I met my fellow test-takers while going through security. There was a young English and dance teacher from Sarajevo, a grad student from Budapest, a business guy from Split, an international lawyer from Vienna, a guy from Zagreb who I never found out what he does, and a wife of a current FSO, all of us Americans currently living abroad.
We got to know each other very well over the four hours in which the computers were not working. The first time we sat down to take the test, the technical difficulties were a surprise. The next two times nobody was shocked. Each time, something else went wrong. There was a good two hours in which we hung out in the small in-building cafe, shooting the breeze and drinking coffee and watching the snow come down.
I think the far greater surprise was when we were actually able to take the test.
Needless to say, we were all stressed out of our minds, and if none of us pass we’re all going to blame it on the excess trauma of waiting so long. We were all primed at 13:00, but four hours later we were already psychologically fatigued. (Next time I do this: ACT center in the States.) The poor Embassy staff apologized to us for the whole thing, and kindly drove us back wherever we needed to go.
I met my friend from Croatia for coffee before catching my train. I was so relieved and exhausted that I lost track of time. For the first time in my life, I missed my train. There were no more trains or buses until 6:00 the next morning, so I spent a delightful night in a youth hostel. I assure you, I have never slept better.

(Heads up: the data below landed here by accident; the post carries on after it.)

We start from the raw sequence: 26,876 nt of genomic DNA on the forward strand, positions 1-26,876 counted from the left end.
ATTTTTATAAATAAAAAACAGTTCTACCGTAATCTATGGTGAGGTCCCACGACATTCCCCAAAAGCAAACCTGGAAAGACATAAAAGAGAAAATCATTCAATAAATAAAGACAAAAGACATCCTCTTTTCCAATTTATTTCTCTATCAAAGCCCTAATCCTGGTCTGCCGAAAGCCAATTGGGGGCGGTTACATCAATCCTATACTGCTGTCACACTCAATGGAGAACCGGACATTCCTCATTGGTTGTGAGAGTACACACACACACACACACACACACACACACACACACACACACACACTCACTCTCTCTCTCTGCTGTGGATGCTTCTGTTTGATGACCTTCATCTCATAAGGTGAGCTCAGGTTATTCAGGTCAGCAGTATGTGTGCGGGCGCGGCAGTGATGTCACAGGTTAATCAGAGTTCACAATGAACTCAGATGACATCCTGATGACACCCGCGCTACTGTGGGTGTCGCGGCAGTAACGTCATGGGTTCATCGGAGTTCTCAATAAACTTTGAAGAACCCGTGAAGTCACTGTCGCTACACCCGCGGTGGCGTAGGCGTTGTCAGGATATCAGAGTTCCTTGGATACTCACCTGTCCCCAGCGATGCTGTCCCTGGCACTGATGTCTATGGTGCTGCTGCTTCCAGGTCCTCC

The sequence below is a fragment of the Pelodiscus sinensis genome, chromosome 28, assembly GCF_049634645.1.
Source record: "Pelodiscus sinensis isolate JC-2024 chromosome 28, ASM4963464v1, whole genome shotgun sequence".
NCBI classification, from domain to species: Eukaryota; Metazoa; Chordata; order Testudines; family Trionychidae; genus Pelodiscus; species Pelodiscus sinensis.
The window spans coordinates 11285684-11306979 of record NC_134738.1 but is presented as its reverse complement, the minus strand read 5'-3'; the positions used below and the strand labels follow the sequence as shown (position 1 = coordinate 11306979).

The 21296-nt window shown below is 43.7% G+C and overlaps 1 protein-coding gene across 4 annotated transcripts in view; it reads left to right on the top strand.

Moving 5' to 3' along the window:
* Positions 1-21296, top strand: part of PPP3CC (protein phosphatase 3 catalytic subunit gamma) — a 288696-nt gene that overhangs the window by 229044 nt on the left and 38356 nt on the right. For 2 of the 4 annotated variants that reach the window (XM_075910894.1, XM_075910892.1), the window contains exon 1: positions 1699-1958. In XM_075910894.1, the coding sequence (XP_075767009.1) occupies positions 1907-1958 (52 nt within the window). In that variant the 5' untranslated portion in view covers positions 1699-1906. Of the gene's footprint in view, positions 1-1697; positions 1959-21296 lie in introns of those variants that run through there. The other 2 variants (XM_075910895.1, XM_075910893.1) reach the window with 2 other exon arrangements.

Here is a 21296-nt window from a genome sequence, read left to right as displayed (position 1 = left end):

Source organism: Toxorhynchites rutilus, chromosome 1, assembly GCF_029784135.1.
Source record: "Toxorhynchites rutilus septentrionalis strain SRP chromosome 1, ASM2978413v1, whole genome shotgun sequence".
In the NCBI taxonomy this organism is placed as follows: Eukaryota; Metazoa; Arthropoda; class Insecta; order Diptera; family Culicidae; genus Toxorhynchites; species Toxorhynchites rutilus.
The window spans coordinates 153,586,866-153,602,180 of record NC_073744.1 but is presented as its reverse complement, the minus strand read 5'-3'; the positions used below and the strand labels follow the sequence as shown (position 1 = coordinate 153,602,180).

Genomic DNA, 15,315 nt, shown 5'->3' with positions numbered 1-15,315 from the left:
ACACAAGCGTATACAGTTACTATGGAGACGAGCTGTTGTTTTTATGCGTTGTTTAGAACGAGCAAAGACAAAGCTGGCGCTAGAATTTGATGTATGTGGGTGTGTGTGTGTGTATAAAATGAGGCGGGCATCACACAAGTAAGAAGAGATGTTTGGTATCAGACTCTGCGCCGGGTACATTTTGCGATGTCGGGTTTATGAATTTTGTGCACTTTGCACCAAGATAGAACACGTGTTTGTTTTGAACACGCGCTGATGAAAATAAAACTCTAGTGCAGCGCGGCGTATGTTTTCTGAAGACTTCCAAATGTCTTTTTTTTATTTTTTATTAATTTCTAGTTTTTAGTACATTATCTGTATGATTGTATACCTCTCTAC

So, how was the test? As I said at the beginning, not bad. The “job knowledge” i.e. random trivia section wasn’t too evil. There was one question which I feel really good about getting, and one that I feel like a fool for missing. Thankfully, because of the non-disclosure agreement, I will never be forced to admit what basic piece of knowledge screwed up on…Let’s just say I thought the answer was so obvious that it had to be a trick question. It was not a trick question. Almost everything else I knew, or was able to make an educated guess on. There were only a few that I outright guessed on. The biographical section was actually harder than I thought it would be. In the future I think I’d prepare for this one a bit more.
The last two sections were English grammar and usage, and the timed essay. I’m extremely confident that I rocked both of these parts. My only fear is that my poor spelling will come back to bite me in the tush for the essay. We’ll see, if I don’t do as well as I think i did, I’ll probably go through the bother of applying for disability accommodations next go around.
Now five more weeks, and I’ll have the results. Then if I pass, (likely,) I have the QEP, or Qualified Examination Panel. This means I’ll write a lot of little mini-essays about how qualified I am. This part I may or may not do well on. If I do pass, I’ll be invited to DC for the Oral examination, which is very hard to pass. For example, my old supervisor passed the written and QEP parts three times before she survived the Oral. To add to the difficulty, hiring is slowing down to a trickle.
Regardless, I am very happy. I’ve done the written section of the FSOT once, and I know I can do it again. Next time I’ll be far more relaxed and prepared. I just wish I had just taken it for funsies while in college. (It’s free, you know.) By putting it off for so long, I had built up the FSOT into something far more scary and monstrous in my head then it actually is.
Life lesson learned.